During the Obama administration's review of its Afghan policy, Vice President Joe Biden was a fierce advocate for a narrowly focused counterterrorism strategy.
He had long been skeptical of the more expansive counterinsurgency approach with 30,000 additional troops ultimately decided upon by the president, arguing that pursuing al Qaeda targets in Pakistan and on the Afghan border was a smarter way to go.
Like any good second-in-command who has been overruled, Biden got on board with the president's new direction. Still, he has been openly critical of Afghan President Hamid Karzai's lackluster efforts to tackle corruption and has questioned his credibility as a partner.
In November, after the bloodiest year of the nearly decade-long war in Afghanistan, NATO allies agreed in Lisbon that Afghan forces would start taking over parts of the country this year, with Afghanistan's entire territory coming under Afghan security control at the end of 2014. Biden was firm that the new deadline was not open-ended.
"We're starting this process, just like we did in Iraq," Biden told NBC's "Meet the Press" last month. "We're starting it in July of 2011, and we're going to be totally out of there come hell or high water by 2014."
But now Biden seems to be singing a different tune. Standing next to Karzai in Kabul, Biden assured his Afghan host that United States would remain in Afghanistan beyond the 2014 handover deadline if the Afghans want them to stay.
"Hopefully, we will have totally turned over the ability ... to the Afghan security forces to maintain the security of the country," Biden said. "But we are not leaving if you don't want us to leave."
So did Biden, and the administration at large, change its tune?
Because of Biden's comments last month, it's easy to view the comments as a shift. But several senior U.S. officials explained that Biden was talking about the "enduring partnership" President Barack Obama has spoken of, promising to maintain ongoing cooperation with the Afghan military beyond 2014, not only on civilian issues such as governance and economic development but on security, including training of the Afghan army and policy and counterterrorism training and assistance.
Even during the NATO summit in Lisbon, U.S. officials were quick to say that the transition to the Afghan army was "conditions-based" and held out the possibly that some troops could remain past 2014.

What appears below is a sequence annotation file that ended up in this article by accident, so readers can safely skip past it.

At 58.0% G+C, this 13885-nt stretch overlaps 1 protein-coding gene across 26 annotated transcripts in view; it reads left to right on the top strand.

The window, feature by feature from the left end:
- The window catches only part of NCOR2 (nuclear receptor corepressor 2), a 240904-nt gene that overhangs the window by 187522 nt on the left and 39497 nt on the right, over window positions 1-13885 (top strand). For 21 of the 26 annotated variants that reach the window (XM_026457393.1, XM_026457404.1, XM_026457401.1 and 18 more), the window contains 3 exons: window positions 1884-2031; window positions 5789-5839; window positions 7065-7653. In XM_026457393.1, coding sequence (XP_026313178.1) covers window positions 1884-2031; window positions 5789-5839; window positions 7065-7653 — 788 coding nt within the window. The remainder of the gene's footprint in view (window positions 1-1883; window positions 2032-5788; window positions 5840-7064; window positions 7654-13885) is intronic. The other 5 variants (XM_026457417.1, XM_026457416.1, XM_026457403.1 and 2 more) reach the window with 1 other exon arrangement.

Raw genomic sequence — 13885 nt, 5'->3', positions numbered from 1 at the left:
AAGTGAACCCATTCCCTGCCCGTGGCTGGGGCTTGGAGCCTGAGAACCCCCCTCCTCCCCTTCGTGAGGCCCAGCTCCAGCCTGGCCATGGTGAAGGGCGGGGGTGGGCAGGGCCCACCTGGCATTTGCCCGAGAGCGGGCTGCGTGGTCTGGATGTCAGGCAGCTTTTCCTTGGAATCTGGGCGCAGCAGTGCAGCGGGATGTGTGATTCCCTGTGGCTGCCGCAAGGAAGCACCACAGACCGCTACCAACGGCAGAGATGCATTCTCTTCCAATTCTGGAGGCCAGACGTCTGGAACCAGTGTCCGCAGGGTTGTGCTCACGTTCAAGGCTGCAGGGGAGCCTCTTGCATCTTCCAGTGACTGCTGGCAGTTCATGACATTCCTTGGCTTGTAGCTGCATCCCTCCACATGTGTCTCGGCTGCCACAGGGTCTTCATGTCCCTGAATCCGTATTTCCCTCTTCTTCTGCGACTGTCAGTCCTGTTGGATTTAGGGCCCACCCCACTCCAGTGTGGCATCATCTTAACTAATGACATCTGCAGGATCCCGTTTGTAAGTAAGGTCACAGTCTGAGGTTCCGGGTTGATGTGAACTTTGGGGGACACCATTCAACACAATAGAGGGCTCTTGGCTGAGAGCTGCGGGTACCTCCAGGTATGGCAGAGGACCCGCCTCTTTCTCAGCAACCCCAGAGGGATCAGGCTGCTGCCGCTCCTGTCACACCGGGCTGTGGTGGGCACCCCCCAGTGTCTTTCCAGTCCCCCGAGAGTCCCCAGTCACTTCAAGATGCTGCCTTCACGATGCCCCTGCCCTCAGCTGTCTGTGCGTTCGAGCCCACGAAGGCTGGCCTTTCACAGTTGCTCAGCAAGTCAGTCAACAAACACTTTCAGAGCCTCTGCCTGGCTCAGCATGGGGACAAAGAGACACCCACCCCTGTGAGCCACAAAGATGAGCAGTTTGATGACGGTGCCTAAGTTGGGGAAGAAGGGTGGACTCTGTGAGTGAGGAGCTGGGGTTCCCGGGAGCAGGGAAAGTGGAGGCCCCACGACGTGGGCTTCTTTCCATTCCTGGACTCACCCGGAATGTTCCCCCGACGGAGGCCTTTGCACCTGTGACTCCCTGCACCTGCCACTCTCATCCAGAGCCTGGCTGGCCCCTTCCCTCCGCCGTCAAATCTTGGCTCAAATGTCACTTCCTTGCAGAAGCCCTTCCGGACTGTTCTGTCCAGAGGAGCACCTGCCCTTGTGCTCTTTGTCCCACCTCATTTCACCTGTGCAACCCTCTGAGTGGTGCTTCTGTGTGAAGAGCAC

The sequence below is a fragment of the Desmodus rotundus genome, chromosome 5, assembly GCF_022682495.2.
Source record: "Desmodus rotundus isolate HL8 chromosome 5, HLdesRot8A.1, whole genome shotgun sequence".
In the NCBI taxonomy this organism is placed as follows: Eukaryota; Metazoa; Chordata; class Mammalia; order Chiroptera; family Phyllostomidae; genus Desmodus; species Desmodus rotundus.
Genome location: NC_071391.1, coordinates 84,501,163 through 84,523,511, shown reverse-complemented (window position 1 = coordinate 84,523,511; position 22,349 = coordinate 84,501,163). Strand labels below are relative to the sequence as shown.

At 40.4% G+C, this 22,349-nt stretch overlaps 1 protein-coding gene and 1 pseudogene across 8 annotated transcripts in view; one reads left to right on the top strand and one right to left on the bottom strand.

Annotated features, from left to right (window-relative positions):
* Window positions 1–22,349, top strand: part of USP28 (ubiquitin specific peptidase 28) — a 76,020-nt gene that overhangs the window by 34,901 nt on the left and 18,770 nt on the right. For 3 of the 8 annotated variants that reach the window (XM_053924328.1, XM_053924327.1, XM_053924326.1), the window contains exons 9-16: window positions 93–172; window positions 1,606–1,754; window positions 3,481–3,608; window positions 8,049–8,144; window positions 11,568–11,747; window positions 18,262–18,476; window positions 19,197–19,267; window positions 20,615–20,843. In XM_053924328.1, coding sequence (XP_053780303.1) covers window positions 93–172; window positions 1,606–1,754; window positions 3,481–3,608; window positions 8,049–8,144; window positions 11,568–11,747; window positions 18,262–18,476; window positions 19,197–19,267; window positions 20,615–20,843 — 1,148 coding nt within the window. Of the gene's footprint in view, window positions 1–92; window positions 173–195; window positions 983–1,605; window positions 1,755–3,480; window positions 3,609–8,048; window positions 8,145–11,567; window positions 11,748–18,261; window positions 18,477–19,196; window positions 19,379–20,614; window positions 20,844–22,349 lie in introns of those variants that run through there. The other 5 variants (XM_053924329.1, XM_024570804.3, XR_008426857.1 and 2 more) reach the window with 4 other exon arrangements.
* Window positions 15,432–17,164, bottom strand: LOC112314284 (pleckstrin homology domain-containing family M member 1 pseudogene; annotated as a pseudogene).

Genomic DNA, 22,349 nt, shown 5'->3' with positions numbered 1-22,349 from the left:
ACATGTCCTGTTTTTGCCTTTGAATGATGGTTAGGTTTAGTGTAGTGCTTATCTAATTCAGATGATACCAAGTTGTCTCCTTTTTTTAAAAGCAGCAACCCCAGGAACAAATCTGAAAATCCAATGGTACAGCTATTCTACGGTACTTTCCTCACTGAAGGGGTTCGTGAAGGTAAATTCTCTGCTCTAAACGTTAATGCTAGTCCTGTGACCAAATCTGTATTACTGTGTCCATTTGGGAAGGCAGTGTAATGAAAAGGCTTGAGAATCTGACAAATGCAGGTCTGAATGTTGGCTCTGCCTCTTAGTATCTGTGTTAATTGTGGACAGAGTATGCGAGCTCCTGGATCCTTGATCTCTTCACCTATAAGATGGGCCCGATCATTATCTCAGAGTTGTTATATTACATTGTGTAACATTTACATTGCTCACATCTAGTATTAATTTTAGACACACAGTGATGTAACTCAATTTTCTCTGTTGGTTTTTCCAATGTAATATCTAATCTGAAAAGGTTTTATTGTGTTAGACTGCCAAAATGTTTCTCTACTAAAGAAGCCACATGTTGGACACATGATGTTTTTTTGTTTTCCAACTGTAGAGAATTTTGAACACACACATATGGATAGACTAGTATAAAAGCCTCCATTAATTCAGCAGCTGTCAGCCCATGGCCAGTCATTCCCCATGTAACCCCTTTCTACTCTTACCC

Iraq, for example, took full responsibility for its security last summer, but U.S. troops remain, even though they are on schedule for a full withdrawal by the end of this year.
The truth is, it is much too early to know exactly what the U.S. involvement in Afghanistan will look like next year, let alone 2014. Most Afghan experts and many U.S. and Afghan officials would concede that it is highly unlikely the Afghan security forces will be ready for a complete takeover by 2014 or even that the country will be stable enough for a total drawdown.
Washington and its NATO allies are still in the midst of trying to stabilize the situation on the ground, which has been slowing unraveling for several years
One of the reasons it's impossible to tell where the United States will be in Afghanistan in three years is Pakistan's crucial role to success. As long as the Pakistanis waver in their commitment to fighting the Afghan Taliban, whose leadership is in North Waziristan on its side of the border with Afghanistan, the U.S. effort in Afghanistan will be in jeopardy.
There is another simple reason U.S. involvement in Afghanistan in 2014 is unpredictable. Both presidents, Obama and Karzai, could be out of power. Karzai's term ends in 2014, unless he tries to dodge his term limit. And although the Obama administration and Democrats hope for a 2012 election victory, it is possible Republicans could reclaim the White House. That probably would mean new ideas for Afghanistan.
CNN's Kate Bolduan contributed to this analysis.